7 May 2019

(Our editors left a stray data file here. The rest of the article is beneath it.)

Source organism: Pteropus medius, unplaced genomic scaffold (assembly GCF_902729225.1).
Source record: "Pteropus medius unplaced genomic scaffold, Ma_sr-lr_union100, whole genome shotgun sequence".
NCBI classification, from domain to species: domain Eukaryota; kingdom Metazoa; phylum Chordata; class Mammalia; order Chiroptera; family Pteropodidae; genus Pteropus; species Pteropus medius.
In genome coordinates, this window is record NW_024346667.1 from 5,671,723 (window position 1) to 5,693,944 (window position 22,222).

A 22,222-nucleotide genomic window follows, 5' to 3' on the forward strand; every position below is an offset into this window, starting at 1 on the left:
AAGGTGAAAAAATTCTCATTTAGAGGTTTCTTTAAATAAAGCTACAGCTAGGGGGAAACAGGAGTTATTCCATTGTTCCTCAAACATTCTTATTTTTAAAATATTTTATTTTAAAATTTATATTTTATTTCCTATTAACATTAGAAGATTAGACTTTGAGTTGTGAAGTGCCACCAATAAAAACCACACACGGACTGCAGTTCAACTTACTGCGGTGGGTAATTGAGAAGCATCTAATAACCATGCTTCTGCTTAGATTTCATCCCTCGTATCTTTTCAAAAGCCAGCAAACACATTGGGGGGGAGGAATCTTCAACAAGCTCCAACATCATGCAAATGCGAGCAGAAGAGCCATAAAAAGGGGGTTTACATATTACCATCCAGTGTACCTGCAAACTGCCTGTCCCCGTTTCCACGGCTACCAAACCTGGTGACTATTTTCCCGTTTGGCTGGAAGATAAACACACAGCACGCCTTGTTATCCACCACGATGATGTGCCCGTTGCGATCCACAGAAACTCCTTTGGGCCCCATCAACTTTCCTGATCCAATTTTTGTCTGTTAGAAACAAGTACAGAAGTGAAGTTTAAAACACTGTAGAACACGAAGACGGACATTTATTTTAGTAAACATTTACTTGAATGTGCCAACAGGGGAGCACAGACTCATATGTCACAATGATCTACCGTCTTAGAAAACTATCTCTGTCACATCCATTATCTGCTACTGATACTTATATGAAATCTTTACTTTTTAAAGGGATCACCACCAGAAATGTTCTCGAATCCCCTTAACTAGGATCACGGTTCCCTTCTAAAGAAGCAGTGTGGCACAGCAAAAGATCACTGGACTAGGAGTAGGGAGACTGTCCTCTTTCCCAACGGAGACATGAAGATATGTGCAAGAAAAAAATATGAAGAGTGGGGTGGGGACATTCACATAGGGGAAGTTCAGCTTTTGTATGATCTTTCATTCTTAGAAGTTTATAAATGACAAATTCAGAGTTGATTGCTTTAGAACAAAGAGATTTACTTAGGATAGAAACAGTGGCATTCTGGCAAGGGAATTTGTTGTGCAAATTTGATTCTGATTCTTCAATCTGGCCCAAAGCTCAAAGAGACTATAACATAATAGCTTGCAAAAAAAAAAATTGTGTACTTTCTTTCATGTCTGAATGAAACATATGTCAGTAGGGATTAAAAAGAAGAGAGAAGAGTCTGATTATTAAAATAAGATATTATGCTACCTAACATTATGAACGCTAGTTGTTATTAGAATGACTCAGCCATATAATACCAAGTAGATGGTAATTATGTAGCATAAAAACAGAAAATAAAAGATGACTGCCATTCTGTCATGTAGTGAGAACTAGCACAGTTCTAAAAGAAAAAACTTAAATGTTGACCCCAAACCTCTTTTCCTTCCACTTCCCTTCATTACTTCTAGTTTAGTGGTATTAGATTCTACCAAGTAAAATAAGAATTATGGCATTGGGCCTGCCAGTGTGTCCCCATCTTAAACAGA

The full bench of the Fair Work Commission has made an important decision to protect workers’ privacy. A casual sawmill operator, Jeremy Lee, was sacked when he refused to provide his biometric data so that the company could introduce mandatory fingerprint scanning. He argued [$] that upholding his sacking would change “the nature of the relationship between employer/employee from an exchange of labour to one which includes the collection of employees’ sensitive information”. The FWC ultimately agreed, ruling that “administrative convenience” for the company was not a good enough reason to trample Lee’s privacy. A company must instead prove that biometric scanning is “reasonably necessary” — and less intrusive alternatives must first be considered. The Commission also clarified that “any ‘consent’ that he might have given once told that he faced discipline or dismissal would likely have been vitiated by the threat. It would not have been genuine consent.”